Since its introduction a little over 10 years ago, the Internet has had profound impact on many areas of human endeavor; indeed, far more than had been imagined or anticipated. This ranges from its impact on society through its use in government, education, medicine, engineering, as well as in business. Considering the number of people involved, as well as the amount of money that has been transacted, it seems reasonable to infer that it has had the greatest impact in business during the past millennium. It continues to play a significant role in shaping enterprises in the new millennium.
Results of surveys by many information research firms provide projections about the level of e-commerce as the years go by. Forrester Research, for example, projects unprecedented growth in Internet-related business transactions worldwide in general, and in the U.S. in particular. The group suggests that e-commerce is expected to account for more than 6.2 trillion dollars of world trade in 2005, and that trade in the U.S. through the Internet will exceed 1 trillion dollars by the year 2005. AMR research firm based in Boston, USA, indicated that sales through the Internet in 1998 amounted to 43 billion dollars and it estimates that this will grow to about 1.3 trillion dollars by 2005. Although the estimates and projections differ depending on the agency, one common thread that runs through them is the exponential rate of growth of e-commerce with time. It is instructive to observe that this growth trend and the order of growth are similar to those predicted for computer processing speed. The Internet is having tremendous impact in two main areas of business: business-to-consumer (B2C) and business-to-business (B2B) transactions.
The increase in B2C transactions is closely tied to the number of people with Internet access. The rapid technological advancement and shortened product life cycles in the computer industry has resulted in significant reduction in the price of computers over the last 10 to 15 years. There has also been an increase both in the number of Internet service providers as well as development in Internet access technology such as DSL and cable linkages. These trends will further increase the accessibility of the Internet to many people. Several polls indicate that more than half of Americans own personal computers: A poll conducted by Maritz research group (Maritzresearch, 2000) indicates that in 2000, 60 percent of Americans owned a computer, 18 percent more than the figure for the previous year. Although the percentage of people subscribing to Internet service is small, the percentage having access to the Internet is high. This is in view of the fact that most public libraries, companies, and offices have computers with Internet linkage. In fact, a recent University of California Los Angeles (UCLA) study indicates that over 70 percent of Americans are online (Plotnikoff, 2001). Although it is true that not all who have Internet access carry out purchases online, reports indicate that a reasonable percentage of those who have access to the Internet, purchase things online.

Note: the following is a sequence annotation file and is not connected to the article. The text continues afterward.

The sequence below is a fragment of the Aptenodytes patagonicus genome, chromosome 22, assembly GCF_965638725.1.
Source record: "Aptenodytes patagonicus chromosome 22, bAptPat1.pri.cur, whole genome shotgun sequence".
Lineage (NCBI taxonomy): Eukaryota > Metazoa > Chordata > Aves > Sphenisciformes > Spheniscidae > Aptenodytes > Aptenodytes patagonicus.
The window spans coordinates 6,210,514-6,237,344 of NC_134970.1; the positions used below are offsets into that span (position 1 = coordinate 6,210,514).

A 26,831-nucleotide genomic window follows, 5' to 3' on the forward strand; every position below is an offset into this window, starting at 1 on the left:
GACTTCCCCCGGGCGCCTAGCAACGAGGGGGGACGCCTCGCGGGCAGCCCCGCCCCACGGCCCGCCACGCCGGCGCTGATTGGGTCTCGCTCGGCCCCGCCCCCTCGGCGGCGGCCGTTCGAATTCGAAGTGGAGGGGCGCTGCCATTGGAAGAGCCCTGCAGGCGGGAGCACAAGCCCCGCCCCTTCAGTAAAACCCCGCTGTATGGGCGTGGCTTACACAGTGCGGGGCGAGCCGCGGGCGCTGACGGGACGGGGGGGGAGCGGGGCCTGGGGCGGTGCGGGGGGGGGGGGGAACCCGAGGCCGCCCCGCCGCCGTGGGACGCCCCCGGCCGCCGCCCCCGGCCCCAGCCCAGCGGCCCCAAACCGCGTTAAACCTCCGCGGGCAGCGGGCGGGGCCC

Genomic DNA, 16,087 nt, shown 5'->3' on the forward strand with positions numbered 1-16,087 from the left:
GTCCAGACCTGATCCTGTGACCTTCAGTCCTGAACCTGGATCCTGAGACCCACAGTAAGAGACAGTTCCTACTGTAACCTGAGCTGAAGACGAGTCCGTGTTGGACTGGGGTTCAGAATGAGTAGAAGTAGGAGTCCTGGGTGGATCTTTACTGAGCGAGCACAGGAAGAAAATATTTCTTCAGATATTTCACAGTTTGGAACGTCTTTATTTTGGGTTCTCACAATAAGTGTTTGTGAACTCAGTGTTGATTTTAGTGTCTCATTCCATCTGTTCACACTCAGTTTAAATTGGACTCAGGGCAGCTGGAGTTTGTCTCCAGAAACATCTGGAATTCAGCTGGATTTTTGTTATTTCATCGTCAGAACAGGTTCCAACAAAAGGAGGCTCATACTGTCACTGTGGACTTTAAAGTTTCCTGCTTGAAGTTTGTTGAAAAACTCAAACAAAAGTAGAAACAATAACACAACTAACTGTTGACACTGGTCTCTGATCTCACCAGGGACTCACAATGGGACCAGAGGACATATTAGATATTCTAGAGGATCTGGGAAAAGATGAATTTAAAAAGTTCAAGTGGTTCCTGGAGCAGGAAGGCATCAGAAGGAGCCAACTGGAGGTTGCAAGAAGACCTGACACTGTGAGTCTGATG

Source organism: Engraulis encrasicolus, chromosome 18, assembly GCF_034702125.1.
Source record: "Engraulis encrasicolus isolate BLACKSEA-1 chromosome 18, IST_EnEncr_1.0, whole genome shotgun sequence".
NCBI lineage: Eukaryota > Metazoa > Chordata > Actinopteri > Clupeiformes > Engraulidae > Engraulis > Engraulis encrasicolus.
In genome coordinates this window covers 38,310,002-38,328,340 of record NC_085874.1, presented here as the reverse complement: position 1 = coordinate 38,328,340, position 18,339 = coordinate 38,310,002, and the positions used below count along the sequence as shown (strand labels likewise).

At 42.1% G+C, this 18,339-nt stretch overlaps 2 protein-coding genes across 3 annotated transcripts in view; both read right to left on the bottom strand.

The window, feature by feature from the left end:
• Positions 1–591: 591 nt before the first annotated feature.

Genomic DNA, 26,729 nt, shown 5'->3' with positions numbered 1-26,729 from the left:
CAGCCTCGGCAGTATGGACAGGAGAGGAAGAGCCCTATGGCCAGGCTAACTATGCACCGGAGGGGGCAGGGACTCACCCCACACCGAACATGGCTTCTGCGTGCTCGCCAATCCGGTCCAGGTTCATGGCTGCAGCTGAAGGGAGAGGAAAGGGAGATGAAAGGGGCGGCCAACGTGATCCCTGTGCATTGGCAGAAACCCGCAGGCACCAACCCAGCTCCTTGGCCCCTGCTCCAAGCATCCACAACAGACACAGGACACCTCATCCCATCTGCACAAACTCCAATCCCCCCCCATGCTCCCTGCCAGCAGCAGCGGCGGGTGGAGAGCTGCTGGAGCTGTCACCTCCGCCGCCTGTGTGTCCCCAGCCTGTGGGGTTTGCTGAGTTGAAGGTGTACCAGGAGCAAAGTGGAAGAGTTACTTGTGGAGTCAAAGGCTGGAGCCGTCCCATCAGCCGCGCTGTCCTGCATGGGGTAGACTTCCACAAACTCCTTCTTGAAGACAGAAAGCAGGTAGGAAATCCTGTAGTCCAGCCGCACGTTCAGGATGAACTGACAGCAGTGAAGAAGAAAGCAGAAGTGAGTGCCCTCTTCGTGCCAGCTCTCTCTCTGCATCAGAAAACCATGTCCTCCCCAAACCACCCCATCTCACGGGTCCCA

One of numerous benefits of purchasing online include convenience, as customers can search for desired products and services online (e.g., books from Amazon.com) by simply carrying out a search from the comfort of their own homes. In the same vein, customers can easily compare prices and features of products. These advantages are of particular importance to people who are very busy and cannot afford the time to move from shop to shop, comparing prices or features of items they are interested in. Dell Computers, by using its direct marketing model whereby customers configure their computers online before order placement, as well as so many other businesses such as banks, etc., contribute significantly to the proportion of online transactions in the U.S. economy. Online configuration saves time and reduces errors (arising from multiple handling) in order entry and processing. Another interesting point that is worthy of note is that since firms that are engaged in sales through the Internet derive savings from reduced transaction costs, part of this savings can be transferred to the customers in the form of reduced prices. For example, some airlines sell tickets online at a lower price than they do when selling through agents or from their ticket counters.
This chapter analyzes the interrelationship between e-commerce and the management of operations in manufacturing and service firms. In particular, we examine the requirements of core operations issues of a business as they pertain to an e-commerce environment, and discuss how managers should respond to the challenges that come with an increasingly digitized global market. The chapter is organized as follows. First, we provide some working definitions and the overall framework of e-commerce. We, then, discuss key aspects of operations management and how they relate to e-commerce. Next, we discuss future trends and important issues that need to be addressed to enhance the use of the Internet for commerce and finally, we provide some conclusions.